| Sound therapy: Beats and rhythms sometimes relax body muscles of the listeners
Moshing at a gig or attending a classical concert aren’t just aurally stimulating ' they can benefit your health, too. According to new research, listening to Beethoven or ‘Badly Drawn Boy’ may help heart disease and stroke patients, as well as people suffering from stress.
Earlier this month, British and Italian scientists found that meditative tunes helped to slow breathing and circulation, and that the effects were particularly positive among those who are musically trained, as they synchronised their breathing with the musical phases.
A study undertaken in Taiwan earlier this year found that listening to gentle music for 45 minutes in the evening makes for a restful night’s sleep. And this summer, Malcolm Hilton, an ear, nose and throat specialist at the Royal Devon and Exeter Hospital, began to trial a singing course that aims to tackle snoring and obstructive sleep apnoea (OSA), a condition that can cause people to stop breathing during deep sleep. The course features songs and vocal exercises that tone up the weak muscles in the soft palate and upper throat that are often to blame.
“It would be wonderful to be able to offer patients with snoring or sleep apnoea problems a self-help alternative to surgery or having to wear a nasal mask every night,” says Hilton.
Joining a choir helps to tone up the body, as well as the brain. “Singing exercises the abdominal and intercostal muscles, and stimulates the circulation,” says Helen Furness, a professional choral trainer who leads a ‘Singing for Health’ programme for over-fifties in Midlothian. “I teach the group deep-breathing exercises, which enables them to make full use of their lungs.”
At the National Society for Epilepsy’s (NSE) therapy centres, music is used in several settings.
“We play structured pieces that are 60 beats per minute ' primarily Mozart and baroque ' in our art area; and in our sensory room, too, in combination with massage and visualisation, to help people to focus and relax,” says Lorna Bailey, manager of the NSE Chalfont Centre’s therapy rooms.
“If they can remain calm, stress-related seizures occur less frequently. We also encourage residents, particularly those who can’t communicate in the usual way, to let off steam by playing percussion instruments.
It is a very good means of self-expression and gives patients an identity that is not associated with their condition. I have found that some patients become so engaged in the music that they don’t have fits.”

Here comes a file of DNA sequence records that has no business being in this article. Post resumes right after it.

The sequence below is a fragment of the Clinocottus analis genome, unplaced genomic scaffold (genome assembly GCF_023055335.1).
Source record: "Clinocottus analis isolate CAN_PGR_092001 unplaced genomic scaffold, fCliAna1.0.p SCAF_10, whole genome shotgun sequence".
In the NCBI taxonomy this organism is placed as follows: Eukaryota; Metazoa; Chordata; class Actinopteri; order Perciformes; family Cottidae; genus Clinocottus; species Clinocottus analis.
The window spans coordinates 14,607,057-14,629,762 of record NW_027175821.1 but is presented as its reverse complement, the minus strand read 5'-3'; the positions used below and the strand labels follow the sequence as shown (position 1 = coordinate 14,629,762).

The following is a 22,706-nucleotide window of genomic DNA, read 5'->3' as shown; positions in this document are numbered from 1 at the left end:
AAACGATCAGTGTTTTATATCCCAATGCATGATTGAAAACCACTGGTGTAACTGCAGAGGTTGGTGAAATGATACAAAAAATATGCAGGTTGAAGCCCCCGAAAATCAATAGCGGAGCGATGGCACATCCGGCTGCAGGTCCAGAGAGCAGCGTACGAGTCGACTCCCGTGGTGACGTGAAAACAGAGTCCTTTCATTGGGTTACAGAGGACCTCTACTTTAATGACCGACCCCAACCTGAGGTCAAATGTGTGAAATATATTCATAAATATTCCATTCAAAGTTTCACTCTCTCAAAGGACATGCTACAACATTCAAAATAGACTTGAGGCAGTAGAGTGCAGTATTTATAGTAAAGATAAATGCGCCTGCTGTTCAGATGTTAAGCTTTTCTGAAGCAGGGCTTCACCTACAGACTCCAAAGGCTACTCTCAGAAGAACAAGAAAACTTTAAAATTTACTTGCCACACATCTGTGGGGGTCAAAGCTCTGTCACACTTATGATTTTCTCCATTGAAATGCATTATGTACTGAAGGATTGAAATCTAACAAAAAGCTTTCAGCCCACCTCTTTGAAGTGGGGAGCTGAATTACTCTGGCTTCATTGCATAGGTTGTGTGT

If you’re happy and you know it Just like a game of tennis or a swim, singing releases endorphins into the bloodstream, making you feel positive. “I run groups for people who feel depressed, isolated or in need of stress relief,” says Maggie ’Connor, a health-care musician at St Mary’s Hospital on the Isle of Wight. “ME sufferers, cancer patients, carers, disabled people and the elderly come to my classes, to find their voice. The physical warm-up and breathing exercises help them to relax, and singing in harmony with others brings self-confidence, empowerment and a sense of team spirit.”
Many experts believe we are born musical. “The inner part of the ear is the only organ to reach the full adult size at 24 weeks,” says Dr Michel Odent, director of the Primal Health Research Centre in London. “Music provides the foetus with sensory stimulation, and singing improves the emotional state of a pregnant woman, which can influence the growth and development of the baby in the womb.”
Song can help develop the bond between mother and child, too. “Babies recognise melodies earlier than they do language,” says ’Connor. “That is why a mother traditionally sings a lullaby to a baby at bedtime, as a signal that it’s time to sleep. Playing music and singing to a child also promotes language and cognitive development, coordination and listening skills.”
Maldon & South Chelmsford Primary Care Trust has just launched a tuneful new project to improve the quality of life of local children with asthma.
“Asthma is a serious condition for many youngsters,” says Sarah Southerby, the PCT’s healthy living coordinator. “The ‘Huff and Puff’ project holds innovative classes using song and art as mediums for helping children to control their breathing.”
The workshops include simple songs, rhythms and breathing techniques, to teach the children not to panic when they suffer shortness of breath.
“A recent study undertaken in Denmark found that singing traditional songs to people with dementia ' including Alzheimer’s ' helped to reduce agitated behaviour, increase communicative engagement and bring into balance over- or under-arousal,” says Prof. Tony Wigram, head of PhD Studies in Music Therapy at Aalborg University in Denmark.
This may be because the part of the brain that recognises and enjoys music is less affected by dementia than other areas.
“Everyone benefits from the feel-good factor that the games provide,” says Rebecca Ledgard, joint director of the ‘Singing Medicine’ project. “Taking part helps children cope better with their illness and distracts them from the pain, trauma and boredom of being in hospital. The activities stimulate the brain ' particularly among those who have suffered a head injury ' and encourage children to get out of bed and play an instrument or join in.”
The Daily Telegraph